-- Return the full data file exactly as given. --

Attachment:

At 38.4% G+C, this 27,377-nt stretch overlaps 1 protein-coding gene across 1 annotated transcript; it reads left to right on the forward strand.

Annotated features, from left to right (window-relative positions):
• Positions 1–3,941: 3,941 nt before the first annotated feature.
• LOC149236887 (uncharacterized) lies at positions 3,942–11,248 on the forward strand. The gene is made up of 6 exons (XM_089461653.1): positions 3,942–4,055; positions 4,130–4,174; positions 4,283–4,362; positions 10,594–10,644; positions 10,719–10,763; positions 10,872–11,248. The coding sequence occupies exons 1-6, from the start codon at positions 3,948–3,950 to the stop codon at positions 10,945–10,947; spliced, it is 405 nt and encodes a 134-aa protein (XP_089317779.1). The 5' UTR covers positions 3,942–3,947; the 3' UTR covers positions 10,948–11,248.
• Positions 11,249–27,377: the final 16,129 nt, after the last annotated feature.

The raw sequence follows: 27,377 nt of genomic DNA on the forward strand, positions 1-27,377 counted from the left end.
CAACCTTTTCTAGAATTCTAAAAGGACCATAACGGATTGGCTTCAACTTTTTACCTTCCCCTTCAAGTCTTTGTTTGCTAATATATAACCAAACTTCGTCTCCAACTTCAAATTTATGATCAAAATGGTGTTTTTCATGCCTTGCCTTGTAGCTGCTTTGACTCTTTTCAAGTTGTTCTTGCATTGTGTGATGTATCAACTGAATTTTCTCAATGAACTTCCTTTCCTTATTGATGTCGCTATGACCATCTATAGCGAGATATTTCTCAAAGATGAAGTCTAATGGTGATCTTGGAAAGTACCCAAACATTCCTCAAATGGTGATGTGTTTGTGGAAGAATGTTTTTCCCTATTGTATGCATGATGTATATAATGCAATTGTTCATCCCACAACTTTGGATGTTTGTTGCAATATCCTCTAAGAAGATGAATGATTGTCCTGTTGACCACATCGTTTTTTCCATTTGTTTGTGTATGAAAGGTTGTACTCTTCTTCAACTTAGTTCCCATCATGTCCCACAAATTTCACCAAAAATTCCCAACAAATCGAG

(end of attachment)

At 38.4% G+C, this 27,377-nt stretch overlaps 1 protein-coding gene across 1 annotated transcript; it reads left to right on the forward strand.

Annotated features, from left to right (window-relative positions):
• Positions 1–3,941: 3,941 nt before the first annotated feature.
• LOC149236887 (uncharacterized) lies at positions 3,942–11,248 on the forward strand. The gene is made up of 6 exons (XM_089461653.1): positions 3,942–4,055; positions 4,130–4,174; positions 4,283–4,362; positions 10,594–10,644; positions 10,719–10,763; positions 10,872–11,248. The coding sequence occupies exons 1-6, from the start codon at positions 3,948–3,950 to the stop codon at positions 10,945–10,947; spliced, it is 405 nt and encodes a 134-aa protein (XP_089317779.1). The 5' UTR covers positions 3,942–3,947; the 3' UTR covers positions 10,948–11,248.
• Positions 11,249–27,377: the final 16,129 nt, after the last annotated feature.

The raw sequence follows: 27,377 nt of genomic DNA on the forward strand, positions 1-27,377 counted from the left end.
CAACCTTTTCTAGAATTCTAAAAGGACCATAACGGATTGGCTTCAACTTTTTACCTTCCCCTTCAAGTCTTTGTTTGCTAATATATAACCAAACTTCGTCTCCAACTTCAAATTTATGATCAAAATGGTGTTTTTCATGCCTTGCCTTGTAGCTGCTTTGACTCTTTTCAAGTTGTTCTTGCATTGTGTGATGTATCAACTGAATTTTCTCAATGAACTTCCTTTCCTTATTGATGTCGCTATGACCATCTATAGCGAGATATTTCTCAAAGATGAAGTCTAATGGTGATCTTGGAAAGTACCCAAACATTCCTCAAATGGTGATGTGTTTGTGGAAGAATGTTTTTCCCTATTGTATGCATGATGTATATAATGCAATTGTTCATCCCACAACTTTGGATGTTTGTTGCAATATCCTCTAAGAAGATGAATGATTGTCCTGTTGACCACATCGTTTTTTCCATTTGTTTGTGTATGAAAGGTTGTACTCTTCTTCAACTTAGTTCCCATCATGTCCCACAAATTTCACCAAAAATTCCCAACAAATCGAG